She never went to college, but she joined the staff of The New Yorker when it began in 1925, when she was in her early 30s. She was Broadway’s first female drama critic, but when she started working, women didn’t have the right to vote and couldn’t even take out a passport in a maiden name. I think she had a steely resolve, from her father, who worked in the garment business. She was a hard worker when she needed to be, but was also a procrastinator and easily distracted. She couldn’t sit and write a novel; she wrote short stories and plays and screenplays and collaborated. When she knew she had to write she’d have a friend come over and sit in a room so she wouldn’t just get up and leave.

Imagine if she’d had access to Twitter! Much of her poetry has an Internet-era bloggy style; short, witty bursts of writing.

Yes. She was a deadline writer, and she’s very accessible. You can hold her collected works in your hand.

Which of her works do you feel most says “This is Dorothy Parker”? 

I like to have a martini,
Two at the very most.
After three I'm under the table,
after four I'm under my host.

― Dorothy ParkerThe Collected Dorothy Parker

That’s a hard one. She wrote a lot about love and loss and loneliness but also about happy things. She wrote about her dogs and made fun of people like Calvin Coolidge. I’d say "Ballade at Thirty-Five," which she wrote not when she was 35 but when she was 30. [Excerpted below.] She’s standing up and saying “I’m not an ingénue, I’m not going to take shit from anyone.” That’s who she is.

Can you talk a bit about her suicide attempts?

She tried to slit her wrists, and she tried sleeping powder. If you read Big Blonde, that’s how she did it. I’ve talked to a couple of friends and fans who are doctors, and what they say is that these attempts were a cry for help. She took all the powders and then ordered in food, for example. [In Big Blonde the character of Hazel Morse is discovered by the housekeeper.] These attempts were in the period from her late 20s to the early 30s, after her divorce had gone through. That was the low, low point. After that she met Alan Campbell, moved to Beverly Hills, and was nominated for two Oscars (for the original Star Is Born and Smash-Up, the Story of a Woman). She was living the good life.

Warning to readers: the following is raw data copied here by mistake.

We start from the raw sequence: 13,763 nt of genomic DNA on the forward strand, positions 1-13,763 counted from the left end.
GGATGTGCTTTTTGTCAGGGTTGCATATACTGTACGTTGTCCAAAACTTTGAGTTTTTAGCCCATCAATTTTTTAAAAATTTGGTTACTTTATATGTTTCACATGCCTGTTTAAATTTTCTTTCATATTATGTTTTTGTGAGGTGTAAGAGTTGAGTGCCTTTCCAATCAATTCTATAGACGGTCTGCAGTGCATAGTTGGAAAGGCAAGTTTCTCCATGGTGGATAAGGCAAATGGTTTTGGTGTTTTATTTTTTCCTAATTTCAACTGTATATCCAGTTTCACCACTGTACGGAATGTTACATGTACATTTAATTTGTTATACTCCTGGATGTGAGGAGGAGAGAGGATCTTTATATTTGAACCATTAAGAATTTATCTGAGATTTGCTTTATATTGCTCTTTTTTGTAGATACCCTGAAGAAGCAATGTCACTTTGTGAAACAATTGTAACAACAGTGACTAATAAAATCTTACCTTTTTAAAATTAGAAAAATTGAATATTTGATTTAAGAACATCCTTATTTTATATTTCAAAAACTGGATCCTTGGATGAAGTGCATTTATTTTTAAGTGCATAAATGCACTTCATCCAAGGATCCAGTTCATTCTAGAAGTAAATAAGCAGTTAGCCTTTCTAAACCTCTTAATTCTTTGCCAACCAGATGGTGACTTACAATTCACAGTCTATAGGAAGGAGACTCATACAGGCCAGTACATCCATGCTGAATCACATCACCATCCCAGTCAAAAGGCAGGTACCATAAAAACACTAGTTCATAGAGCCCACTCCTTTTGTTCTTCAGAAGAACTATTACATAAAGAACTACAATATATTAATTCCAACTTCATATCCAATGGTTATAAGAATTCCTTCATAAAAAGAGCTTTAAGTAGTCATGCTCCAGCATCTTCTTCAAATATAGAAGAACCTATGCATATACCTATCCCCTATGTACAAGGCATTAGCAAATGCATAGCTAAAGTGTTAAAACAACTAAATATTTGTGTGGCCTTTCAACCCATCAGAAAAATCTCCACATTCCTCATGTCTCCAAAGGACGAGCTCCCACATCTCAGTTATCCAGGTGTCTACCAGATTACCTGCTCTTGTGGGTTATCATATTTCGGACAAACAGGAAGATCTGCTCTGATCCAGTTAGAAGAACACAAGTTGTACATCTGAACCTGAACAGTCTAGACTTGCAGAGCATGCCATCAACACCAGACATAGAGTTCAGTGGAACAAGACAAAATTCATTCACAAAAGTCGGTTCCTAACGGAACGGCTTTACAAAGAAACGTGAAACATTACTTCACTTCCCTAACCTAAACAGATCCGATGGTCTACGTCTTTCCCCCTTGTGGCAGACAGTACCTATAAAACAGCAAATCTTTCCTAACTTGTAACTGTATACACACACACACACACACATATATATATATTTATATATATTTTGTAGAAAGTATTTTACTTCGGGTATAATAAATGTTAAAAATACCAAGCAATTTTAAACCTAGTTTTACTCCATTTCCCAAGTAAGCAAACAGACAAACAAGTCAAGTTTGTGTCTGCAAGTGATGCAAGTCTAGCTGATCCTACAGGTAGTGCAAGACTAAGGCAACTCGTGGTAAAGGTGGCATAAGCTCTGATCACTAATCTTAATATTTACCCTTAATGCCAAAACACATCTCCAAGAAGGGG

She had a fairly dramatic relationship life, which of course played into what she writes. What sort of men did she date?

She was attracted to younger, good-looking men. Aside from her first husband, who was close in age to her, she primarily dated younger guys who were usually rascals, rakes. She was attracted more to looks than brains. She earned more than both of her husbands (and the second, Alan Campbell, was 11 years younger than she was, and probably bisexual). Her boyfriends were of a type and not necessarily good for her. The worst, Charles MacArthur, was married when she was dating him. He got her pregnant, and she had an abortion. [That is the pregnancy about which Parker is alleged to have said, "how like me, to put all my eggs into one bastard."]

She was also married three times, twice to the same man…

Her first husband was Eddie Parker. I think she did love him. They were married two weeks in 1917 before he went off to the War. When he came back she was famous, and I think the bloom was off the rose. They divorced in the late ‘20s, and then she started with one bad boyfriend after another. She met Alan Campbell in 1932. He did everything for her, took care of her; she had no domestic skills. Campbell and she divorced in 1947, then remarried in 1950. On her second wedding she was under the sheets and said, “Don’t look at the bride, it’s not good luck.” He was very devoted; they were kooky. He’d sign their names as “alananddottie,” no space.

Her early working life sounds like a blast.

In 1923 she was going to Broadway shows five nights a week, writing for Vanity Fair. She’d go to the Algonquin for lunch, and with Robert Benchley she rented an office on 40th and Broadway, in the old New York Opera House, which was demolished in the ‘60s. It was two desks, that’s where they freelanced (they were both married at the time). They’d walk to the Algonquin to have lunch, go to the office, do more work, have a show. When the 11:30 theater let out, they’d hop to a speak—all the speakeasies were on 49th Street between 5th and 6th, and they’d stay all night, and then maybe go to an after-hours party.